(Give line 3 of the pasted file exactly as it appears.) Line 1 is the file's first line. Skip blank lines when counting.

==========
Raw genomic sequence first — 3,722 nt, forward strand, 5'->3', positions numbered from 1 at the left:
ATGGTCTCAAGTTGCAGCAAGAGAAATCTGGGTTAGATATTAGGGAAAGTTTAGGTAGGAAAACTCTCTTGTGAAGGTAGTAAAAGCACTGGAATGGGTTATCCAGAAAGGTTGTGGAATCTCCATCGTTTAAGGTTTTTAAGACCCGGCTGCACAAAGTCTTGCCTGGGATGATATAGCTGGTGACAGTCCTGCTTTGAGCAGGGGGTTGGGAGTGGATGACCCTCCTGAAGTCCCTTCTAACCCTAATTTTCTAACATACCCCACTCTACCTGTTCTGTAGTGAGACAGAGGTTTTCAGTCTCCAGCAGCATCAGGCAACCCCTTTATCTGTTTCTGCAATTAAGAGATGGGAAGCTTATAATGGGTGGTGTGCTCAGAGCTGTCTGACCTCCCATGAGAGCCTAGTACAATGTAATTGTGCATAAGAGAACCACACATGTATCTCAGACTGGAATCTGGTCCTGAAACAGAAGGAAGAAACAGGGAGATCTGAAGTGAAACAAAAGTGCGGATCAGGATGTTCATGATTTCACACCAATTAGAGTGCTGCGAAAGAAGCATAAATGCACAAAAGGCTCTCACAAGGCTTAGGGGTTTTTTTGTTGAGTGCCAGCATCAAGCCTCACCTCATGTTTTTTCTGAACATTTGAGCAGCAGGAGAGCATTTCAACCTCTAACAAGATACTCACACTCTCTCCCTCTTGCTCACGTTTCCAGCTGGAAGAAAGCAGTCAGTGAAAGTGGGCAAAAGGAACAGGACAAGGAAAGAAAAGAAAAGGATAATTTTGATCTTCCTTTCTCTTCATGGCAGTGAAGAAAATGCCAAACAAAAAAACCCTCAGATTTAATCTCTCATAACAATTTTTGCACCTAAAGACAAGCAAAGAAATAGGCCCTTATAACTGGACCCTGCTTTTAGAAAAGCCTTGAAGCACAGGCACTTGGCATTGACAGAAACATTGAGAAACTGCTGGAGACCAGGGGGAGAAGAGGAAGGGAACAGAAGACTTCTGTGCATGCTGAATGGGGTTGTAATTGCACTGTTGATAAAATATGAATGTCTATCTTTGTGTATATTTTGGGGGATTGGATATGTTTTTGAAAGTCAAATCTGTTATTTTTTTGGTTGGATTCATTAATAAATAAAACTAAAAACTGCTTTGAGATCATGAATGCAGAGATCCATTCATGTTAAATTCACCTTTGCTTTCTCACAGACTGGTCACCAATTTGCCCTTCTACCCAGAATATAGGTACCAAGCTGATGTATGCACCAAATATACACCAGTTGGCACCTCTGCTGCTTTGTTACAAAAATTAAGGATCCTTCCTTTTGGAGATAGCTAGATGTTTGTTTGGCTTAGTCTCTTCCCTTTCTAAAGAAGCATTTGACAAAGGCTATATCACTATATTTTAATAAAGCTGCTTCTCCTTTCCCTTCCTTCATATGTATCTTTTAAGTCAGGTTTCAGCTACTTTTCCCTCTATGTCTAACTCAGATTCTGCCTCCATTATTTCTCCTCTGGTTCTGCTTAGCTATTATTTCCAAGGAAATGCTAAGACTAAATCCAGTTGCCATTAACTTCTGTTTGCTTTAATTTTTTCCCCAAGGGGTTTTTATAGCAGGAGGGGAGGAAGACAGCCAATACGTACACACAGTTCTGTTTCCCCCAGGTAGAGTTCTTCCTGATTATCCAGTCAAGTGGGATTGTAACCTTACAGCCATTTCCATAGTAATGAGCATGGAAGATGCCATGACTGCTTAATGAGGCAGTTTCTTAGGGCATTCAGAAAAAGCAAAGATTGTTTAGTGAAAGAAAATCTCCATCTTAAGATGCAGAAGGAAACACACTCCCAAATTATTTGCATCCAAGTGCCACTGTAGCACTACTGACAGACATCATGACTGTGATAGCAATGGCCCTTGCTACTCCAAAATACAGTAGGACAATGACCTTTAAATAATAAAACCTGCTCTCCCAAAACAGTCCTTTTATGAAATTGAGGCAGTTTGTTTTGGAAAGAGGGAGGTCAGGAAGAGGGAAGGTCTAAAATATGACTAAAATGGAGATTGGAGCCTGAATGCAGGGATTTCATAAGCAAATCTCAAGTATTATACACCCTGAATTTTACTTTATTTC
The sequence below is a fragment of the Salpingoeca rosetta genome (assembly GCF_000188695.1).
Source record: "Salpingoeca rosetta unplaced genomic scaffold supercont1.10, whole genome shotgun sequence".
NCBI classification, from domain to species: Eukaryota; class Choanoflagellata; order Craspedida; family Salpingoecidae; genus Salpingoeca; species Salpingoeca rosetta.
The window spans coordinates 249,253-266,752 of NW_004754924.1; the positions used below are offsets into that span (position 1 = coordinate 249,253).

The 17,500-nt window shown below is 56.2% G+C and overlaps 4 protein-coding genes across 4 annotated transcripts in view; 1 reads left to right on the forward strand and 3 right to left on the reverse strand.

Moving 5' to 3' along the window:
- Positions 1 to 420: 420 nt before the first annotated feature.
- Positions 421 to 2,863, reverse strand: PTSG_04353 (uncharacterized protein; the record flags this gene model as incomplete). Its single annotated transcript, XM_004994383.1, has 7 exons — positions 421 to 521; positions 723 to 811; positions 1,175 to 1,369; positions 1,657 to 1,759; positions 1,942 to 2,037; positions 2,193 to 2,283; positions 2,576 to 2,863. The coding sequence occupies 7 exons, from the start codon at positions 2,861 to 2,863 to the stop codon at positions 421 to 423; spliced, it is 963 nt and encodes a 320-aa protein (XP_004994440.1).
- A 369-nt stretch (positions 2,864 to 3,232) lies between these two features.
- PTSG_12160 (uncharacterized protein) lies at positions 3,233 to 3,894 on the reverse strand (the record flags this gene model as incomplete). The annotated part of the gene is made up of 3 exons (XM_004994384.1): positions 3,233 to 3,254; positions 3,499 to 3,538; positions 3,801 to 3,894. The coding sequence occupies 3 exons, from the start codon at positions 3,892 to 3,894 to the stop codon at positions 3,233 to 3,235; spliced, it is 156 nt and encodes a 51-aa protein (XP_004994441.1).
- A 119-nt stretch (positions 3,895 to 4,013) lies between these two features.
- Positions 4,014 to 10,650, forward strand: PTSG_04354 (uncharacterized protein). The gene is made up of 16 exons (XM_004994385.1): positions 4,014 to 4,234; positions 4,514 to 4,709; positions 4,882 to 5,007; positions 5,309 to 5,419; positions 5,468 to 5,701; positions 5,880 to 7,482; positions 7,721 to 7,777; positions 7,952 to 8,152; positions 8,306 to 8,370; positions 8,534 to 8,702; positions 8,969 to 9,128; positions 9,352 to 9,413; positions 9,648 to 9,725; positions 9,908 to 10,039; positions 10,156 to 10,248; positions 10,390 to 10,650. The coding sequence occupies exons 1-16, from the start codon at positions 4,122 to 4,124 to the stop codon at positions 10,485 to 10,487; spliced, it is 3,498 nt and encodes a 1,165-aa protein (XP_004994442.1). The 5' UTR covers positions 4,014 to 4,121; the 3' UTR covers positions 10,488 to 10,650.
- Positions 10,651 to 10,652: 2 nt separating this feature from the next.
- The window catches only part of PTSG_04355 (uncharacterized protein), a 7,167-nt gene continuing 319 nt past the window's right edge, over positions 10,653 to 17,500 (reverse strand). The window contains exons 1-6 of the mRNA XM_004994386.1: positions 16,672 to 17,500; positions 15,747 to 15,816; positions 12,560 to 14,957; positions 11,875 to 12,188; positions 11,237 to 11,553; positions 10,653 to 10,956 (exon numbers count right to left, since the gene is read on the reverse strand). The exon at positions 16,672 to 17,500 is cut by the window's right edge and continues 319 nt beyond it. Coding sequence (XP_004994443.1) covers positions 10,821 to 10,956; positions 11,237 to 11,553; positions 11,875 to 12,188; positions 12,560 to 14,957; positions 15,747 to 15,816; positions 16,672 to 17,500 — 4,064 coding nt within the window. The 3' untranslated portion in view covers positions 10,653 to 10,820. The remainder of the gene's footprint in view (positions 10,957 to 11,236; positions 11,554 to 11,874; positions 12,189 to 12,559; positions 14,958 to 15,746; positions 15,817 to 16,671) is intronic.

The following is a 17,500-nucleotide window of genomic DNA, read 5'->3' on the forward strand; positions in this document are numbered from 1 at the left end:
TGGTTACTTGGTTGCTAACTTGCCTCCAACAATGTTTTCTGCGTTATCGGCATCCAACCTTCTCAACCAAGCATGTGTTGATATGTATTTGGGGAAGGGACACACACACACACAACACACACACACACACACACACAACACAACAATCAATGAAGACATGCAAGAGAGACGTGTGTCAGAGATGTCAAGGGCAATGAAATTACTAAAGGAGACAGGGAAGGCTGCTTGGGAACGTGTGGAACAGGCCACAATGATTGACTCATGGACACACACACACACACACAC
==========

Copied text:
The sequence below is a fragment of the Salpingoeca rosetta genome (assembly GCF_000188695.1).